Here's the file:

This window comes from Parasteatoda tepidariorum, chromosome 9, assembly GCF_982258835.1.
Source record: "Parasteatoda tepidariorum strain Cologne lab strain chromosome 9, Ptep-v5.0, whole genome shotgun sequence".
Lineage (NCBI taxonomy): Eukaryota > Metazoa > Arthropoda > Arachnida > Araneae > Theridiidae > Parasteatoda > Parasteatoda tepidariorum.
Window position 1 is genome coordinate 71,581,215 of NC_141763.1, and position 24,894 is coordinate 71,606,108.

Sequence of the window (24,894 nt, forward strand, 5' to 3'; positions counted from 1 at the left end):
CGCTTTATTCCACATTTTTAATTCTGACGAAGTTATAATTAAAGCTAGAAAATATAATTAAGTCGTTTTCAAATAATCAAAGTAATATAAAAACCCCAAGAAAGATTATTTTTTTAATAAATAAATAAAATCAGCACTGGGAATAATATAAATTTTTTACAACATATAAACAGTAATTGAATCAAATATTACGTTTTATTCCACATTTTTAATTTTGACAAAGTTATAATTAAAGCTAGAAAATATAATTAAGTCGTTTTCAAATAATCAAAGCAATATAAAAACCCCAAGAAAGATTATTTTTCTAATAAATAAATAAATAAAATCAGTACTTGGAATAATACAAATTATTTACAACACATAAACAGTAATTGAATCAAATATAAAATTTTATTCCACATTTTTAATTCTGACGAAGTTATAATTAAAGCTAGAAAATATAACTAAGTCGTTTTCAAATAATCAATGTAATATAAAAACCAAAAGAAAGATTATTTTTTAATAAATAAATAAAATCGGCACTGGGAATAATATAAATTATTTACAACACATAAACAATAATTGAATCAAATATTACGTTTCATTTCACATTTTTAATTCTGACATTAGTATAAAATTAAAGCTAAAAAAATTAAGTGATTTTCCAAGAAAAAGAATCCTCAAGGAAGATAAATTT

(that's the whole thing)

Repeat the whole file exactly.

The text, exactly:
This window comes from Parasteatoda tepidariorum, chromosome 9, assembly GCF_982258835.1.
Source record: "Parasteatoda tepidariorum strain Cologne lab strain chromosome 9, Ptep-v5.0, whole genome shotgun sequence".
Lineage (NCBI taxonomy): Eukaryota > Metazoa > Arthropoda > Arachnida > Araneae > Theridiidae > Parasteatoda > Parasteatoda tepidariorum.
Window position 1 is genome coordinate 71,581,215 of NC_141763.1, and position 24,894 is coordinate 71,606,108.

Sequence of the window (24,894 nt, forward strand, 5' to 3'; positions counted from 1 at the left end):
CGCTTTATTCCACATTTTTAATTCTGACGAAGTTATAATTAAAGCTAGAAAATATAATTAAGTCGTTTTCAAATAATCAAAGTAATATAAAAACCCCAAGAAAGATTATTTTTTTAATAAATAAATAAAATCAGCACTGGGAATAATATAAATTTTTTACAACATATAAACAGTAATTGAATCAAATATTACGTTTTATTCCACATTTTTAATTTTGACAAAGTTATAATTAAAGCTAGAAAATATAATTAAGTCGTTTTCAAATAATCAAAGCAATATAAAAACCCCAAGAAAGATTATTTTTCTAATAAATAAATAAATAAAATCAGTACTTGGAATAATACAAATTATTTACAACACATAAACAGTAATTGAATCAAATATAAAATTTTATTCCACATTTTTAATTCTGACGAAGTTATAATTAAAGCTAGAAAATATAACTAAGTCGTTTTCAAATAATCAATGTAATATAAAAACCAAAAGAAAGATTATTTTTTAATAAATAAATAAAATCGGCACTGGGAATAATATAAATTATTTACAACACATAAACAATAATTGAATCAAATATTACGTTTCATTTCACATTTTTAATTCTGACATTAGTATAAAATTAAAGCTAAAAAAATTAAGTGATTTTCCAAGAAAAAGAATCCTCAAGGAAGATAAATTT